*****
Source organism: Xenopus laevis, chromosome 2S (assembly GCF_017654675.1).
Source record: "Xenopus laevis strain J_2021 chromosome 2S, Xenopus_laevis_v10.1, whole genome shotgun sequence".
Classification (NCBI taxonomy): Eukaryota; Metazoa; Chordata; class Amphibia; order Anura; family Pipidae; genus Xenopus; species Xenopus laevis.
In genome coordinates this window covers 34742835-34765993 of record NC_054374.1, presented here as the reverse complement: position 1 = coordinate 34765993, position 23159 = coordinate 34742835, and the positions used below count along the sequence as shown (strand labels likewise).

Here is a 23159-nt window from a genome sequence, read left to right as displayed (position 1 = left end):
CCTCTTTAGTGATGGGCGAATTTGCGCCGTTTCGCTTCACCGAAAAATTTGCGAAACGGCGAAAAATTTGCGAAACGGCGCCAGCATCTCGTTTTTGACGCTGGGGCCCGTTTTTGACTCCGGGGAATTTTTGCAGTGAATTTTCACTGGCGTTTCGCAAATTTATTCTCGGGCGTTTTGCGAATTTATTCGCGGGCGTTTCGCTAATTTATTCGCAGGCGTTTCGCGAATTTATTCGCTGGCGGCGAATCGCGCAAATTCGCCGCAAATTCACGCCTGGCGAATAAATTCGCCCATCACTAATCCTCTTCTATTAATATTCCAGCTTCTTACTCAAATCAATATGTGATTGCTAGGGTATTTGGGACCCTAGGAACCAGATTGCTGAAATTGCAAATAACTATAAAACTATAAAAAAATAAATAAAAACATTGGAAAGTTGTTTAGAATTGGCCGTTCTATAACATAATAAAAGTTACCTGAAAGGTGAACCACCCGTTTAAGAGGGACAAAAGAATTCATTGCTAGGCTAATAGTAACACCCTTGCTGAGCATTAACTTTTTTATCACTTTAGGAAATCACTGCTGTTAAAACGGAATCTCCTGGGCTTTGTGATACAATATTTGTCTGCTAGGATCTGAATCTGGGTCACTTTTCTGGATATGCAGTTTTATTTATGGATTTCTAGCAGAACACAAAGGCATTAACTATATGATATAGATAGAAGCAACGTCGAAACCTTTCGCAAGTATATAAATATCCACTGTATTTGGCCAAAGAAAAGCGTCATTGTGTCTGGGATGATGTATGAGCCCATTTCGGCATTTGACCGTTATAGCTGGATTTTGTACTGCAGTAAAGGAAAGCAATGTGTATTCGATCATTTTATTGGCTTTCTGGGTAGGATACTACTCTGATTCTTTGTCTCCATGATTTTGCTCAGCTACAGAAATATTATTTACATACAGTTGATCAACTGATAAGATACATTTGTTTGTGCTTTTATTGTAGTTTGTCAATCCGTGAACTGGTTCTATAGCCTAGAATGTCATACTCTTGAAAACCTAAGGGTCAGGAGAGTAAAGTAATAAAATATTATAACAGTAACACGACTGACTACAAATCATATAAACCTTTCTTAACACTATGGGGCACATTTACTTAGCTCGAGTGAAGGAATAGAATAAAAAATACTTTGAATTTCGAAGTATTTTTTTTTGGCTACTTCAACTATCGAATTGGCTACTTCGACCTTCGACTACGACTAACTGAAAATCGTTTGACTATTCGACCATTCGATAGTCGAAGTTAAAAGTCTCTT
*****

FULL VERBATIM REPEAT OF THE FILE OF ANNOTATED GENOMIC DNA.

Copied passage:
Source organism: Xenopus laevis, chromosome 2S (assembly GCF_017654675.1).
Source record: "Xenopus laevis strain J_2021 chromosome 2S, Xenopus_laevis_v10.1, whole genome shotgun sequence".
Classification (NCBI taxonomy): Eukaryota; Metazoa; Chordata; class Amphibia; order Anura; family Pipidae; genus Xenopus; species Xenopus laevis.
In genome coordinates this window covers 34742835-34765993 of record NC_054374.1, presented here as the reverse complement: position 1 = coordinate 34765993, position 23159 = coordinate 34742835, and the positions used below count along the sequence as shown (strand labels likewise).

Here is a 23159-nt window from a genome sequence, read left to right as displayed (position 1 = left end):
CCTCTTTAGTGATGGGCGAATTTGCGCCGTTTCGCTTCACCGAAAAATTTGCGAAACGGCGAAAAATTTGCGAAACGGCGCCAGCATCTCGTTTTTGACGCTGGGGCCCGTTTTTGACTCCGGGGAATTTTTGCAGTGAATTTTCACTGGCGTTTCGCAAATTTATTCTCGGGCGTTTTGCGAATTTATTCGCGGGCGTTTCGCTAATTTATTCGCAGGCGTTTCGCGAATTTATTCGCTGGCGGCGAATCGCGCAAATTCGCCGCAAATTCACGCCTGGCGAATAAATTCGCCCATCACTAATCCTCTTCTATTAATATTCCAGCTTCTTACTCAAATCAATATGTGATTGCTAGGGTATTTGGGACCCTAGGAACCAGATTGCTGAAATTGCAAATAACTATAAAACTATAAAAAAATAAATAAAAACATTGGAAAGTTGTTTAGAATTGGCCGTTCTATAACATAATAAAAGTTACCTGAAAGGTGAACCACCCGTTTAAGAGGGACAAAAGAATTCATTGCTAGGCTAATAGTAACACCCTTGCTGAGCATTAACTTTTTTATCACTTTAGGAAATCACTGCTGTTAAAACGGAATCTCCTGGGCTTTGTGATACAATATTTGTCTGCTAGGATCTGAATCTGGGTCACTTTTCTGGATATGCAGTTTTATTTATGGATTTCTAGCAGAACACAAAGGCATTAACTATATGATATAGATAGAAGCAACGTCGAAACCTTTCGCAAGTATATAAATATCCACTGTATTTGGCCAAAGAAAAGCGTCATTGTGTCTGGGATGATGTATGAGCCCATTTCGGCATTTGACCGTTATAGCTGGATTTTGTACTGCAGTAAAGGAAAGCAATGTGTATTCGATCATTTTATTGGCTTTCTGGGTAGGATACTACTCTGATTCTTTGTCTCCATGATTTTGCTCAGCTACAGAAATATTATTTACATACAGTTGATCAACTGATAAGATACATTTGTTTGTGCTTTTATTGTAGTTTGTCAATCCGTGAACTGGTTCTATAGCCTAGAATGTCATACTCTTGAAAACCTAAGGGTCAGGAGAGTAAAGTAATAAAATATTATAACAGTAACACGACTGACTACAAATCATATAAACCTTTCTTAACACTATGGGGCACATTTACTTAGCTCGAGTGAAGGAATAGAATAAAAAATACTTTGAATTTCGAAGTATTTTTTTTTGGCTACTTCAACTATCGAATTGGCTACTTCGACCTTCGACTACGACTAACTGAAAATCGTTTGACTATTCGACCATTCGATAGTCGAAGTTAAAAGTCTCTT